Hello friends and family, Many of you know that our son Danny had a stroke at the age of 2. Danny is now 16 and in 10th grade. It has been a journey we never imagined taking but Danny is the happiest kid we know. Danny is big into sports as is our whole family. He excels in tennis, basketball, track and table tennis. He plays on teams with kids who do not have disabilities. This year, Danny played for the High School Varsity Tennis team. Danny played 4th doubles and won a silver in the regional tournament. His high school team earned enough points to advance to the State tournament in Midland, MI. Danny and his partner were one of 3 flights to win a match at the tournament helping the team place 12th overall in the state. Danny increasd his tennis training this year by joining the United States Tennis Association. He has competed in three USTA tournaments facing some of the toughest competition in the midwest. He has received two highly selective sportsmanship awards. He also placed 3rd in a local 18U boys league. Danny will compete once again in the National Junior Disability Championships this summer where he will compete in track and field and table tennis. He dreams of making the US Paralympic Team and competing in the 2016 games in Brazil. Danny is also on a local basketball team and is throwing the shot put and discus for the high school track team. He is really looking forward to getting his driver's license and has been driving with his permit for almost a year. He just needs to take his road test and he will be flying solo. Danny does not let his paralyzed arm or slight limp slow him down. Danny has lots of friends, enjoys school and is a model student. Learning takes more time for Danny than other students but he is a hard worker, never complains and his teachers love him.
Over the past 14 years or so since we first met, our group has grown into the thousands and serves families all over the world. I often have thought how tremendously fortunate I was to have this new resource, right when I needed it. Without CHASA and the friendships I made through this amazing group, I would have been stumbling around in the dark to understand the many ways a stroke can affect a child and what to do about it. Hemiplegia was a word we soon mastered, describing the typical one-sided weakness or paralysis following a stroke. But the physical disability was only the tip of the iceberg. When there is a brain injury, such as what happens during a stroke, wherever the brain is involved, so too might the injury impact: movement, language, learning, hearing, vision, emotions, intellect and social awareness.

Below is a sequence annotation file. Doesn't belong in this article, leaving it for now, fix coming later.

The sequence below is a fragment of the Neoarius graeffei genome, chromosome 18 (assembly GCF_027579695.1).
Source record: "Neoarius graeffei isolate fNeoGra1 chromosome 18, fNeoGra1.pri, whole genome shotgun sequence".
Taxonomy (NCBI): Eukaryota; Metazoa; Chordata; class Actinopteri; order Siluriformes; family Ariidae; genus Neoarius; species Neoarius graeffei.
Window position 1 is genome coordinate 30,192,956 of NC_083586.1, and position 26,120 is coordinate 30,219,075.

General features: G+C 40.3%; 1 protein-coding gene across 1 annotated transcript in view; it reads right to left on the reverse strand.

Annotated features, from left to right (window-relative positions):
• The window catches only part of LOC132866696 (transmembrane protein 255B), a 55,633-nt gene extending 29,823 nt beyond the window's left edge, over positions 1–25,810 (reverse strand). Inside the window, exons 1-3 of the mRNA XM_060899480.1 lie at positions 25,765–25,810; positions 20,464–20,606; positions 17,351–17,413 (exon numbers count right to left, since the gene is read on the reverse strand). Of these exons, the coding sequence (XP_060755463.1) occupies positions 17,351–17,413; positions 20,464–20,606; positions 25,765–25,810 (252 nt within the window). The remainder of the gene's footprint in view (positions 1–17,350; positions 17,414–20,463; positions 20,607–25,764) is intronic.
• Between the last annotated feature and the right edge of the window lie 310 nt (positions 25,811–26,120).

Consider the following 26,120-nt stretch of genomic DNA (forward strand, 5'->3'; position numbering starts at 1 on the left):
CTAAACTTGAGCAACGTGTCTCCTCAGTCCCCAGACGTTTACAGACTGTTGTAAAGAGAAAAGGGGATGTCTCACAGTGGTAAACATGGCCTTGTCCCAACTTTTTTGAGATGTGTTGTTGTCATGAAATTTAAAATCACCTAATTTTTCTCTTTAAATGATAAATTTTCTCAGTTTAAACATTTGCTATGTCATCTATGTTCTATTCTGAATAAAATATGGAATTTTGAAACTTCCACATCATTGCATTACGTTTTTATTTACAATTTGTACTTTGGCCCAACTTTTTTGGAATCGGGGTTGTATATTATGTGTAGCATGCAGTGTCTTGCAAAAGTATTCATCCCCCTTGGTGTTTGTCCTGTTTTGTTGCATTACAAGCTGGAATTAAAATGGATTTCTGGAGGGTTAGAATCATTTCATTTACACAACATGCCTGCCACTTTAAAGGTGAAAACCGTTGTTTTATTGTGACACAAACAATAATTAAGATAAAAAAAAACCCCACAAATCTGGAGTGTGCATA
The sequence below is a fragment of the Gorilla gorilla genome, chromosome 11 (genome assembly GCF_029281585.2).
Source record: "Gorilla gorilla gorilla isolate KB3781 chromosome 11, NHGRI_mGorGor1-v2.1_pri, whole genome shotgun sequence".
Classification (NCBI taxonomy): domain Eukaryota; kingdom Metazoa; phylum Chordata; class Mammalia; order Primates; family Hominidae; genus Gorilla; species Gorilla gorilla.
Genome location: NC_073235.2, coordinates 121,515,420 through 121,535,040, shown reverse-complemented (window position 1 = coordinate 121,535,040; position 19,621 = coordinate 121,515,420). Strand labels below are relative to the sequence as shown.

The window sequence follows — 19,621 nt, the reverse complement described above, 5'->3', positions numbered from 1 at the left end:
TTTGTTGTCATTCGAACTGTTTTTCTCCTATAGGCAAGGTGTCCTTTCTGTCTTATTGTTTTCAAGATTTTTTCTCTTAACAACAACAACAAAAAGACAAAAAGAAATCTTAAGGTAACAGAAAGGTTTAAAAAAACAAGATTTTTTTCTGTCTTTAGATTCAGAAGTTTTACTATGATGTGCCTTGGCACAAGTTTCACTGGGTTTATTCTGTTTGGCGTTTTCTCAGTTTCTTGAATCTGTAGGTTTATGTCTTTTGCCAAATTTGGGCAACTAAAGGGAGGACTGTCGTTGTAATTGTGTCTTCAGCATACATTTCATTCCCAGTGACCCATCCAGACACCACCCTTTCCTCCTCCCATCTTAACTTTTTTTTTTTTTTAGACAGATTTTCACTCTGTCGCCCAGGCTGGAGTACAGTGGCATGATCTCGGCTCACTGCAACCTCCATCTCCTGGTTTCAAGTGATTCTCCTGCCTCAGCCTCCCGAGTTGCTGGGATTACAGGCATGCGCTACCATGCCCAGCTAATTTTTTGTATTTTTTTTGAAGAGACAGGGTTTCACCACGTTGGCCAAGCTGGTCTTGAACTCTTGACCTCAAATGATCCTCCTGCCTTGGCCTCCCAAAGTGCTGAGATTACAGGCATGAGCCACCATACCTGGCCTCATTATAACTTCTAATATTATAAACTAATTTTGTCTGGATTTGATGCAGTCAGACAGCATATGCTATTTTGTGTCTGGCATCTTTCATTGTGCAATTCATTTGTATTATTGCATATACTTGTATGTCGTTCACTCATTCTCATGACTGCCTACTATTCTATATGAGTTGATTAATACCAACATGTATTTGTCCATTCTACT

The best part about my association with CHASA has been the privilege my family and I have had in getting to know personally, a large group of families affected by childhood stroke. These are not kids you need to feel sorry for. They are strong and insightful individuals. And through the efforts of CHASA, they do not have to feel isolated and alone.
So here is what CHASA does:
• CHASA provides social opportunities for our children to meet and learn from each other.
• CHASA provides support for parents.
• CHASA provides educational scholarships for young people who have been touched by childhood stroke.
• CHASA works to build awareness of childhood stroke so that other children can receive prompt medical attention and a fast diagnosis in the event of a stroke.
• And CHASA is taking initiatives to fund and encourage research into pediatric stroke, so that childhood stroke might one day be prevented and so that there will be better treatment, both immediately following a stroke to minimize the damage and long-term to treat the effects of the stroke and help the child function more efficiently in this world.
IN October of 2010 our little coalition of families committed $40,000 to co-sponsor with NIH and the Child Neurology Society the 2010 Neurobiology of Disease in Children symposium. A portion of CHASA's sponsorship was used to bring in 20 young investigators specifically interested in pediatric stroke research. The symposium featured presentations from pediatric stroke researchers worldwide and provide hundreds of child neurologists the latest research on pediatric stroke. I was humbled and honored when I was asked by chasa to attend the event and be a keynote speaker. I shared our story as well as all the great work that CHASA does with hundreds of doctors. It was an experience I will never forget.
We joined CHASA 14 years ago for support and to learn about childhood stroke. We have made friends from all over the world who have awesome kids just like ours. The entire organization is run by volunteers and funds have come from small grass roots efforts such as my yearly May fundraiser in honor of National Stroke Awareness month.
Please consider donating today to help CHASA increase it's efforts and help more families. To learn more about CHASA please visit www.chasa.org.
Our sincerest gratitude for your support. Patti, Mike, Joe, Danny and Robbie Scrivano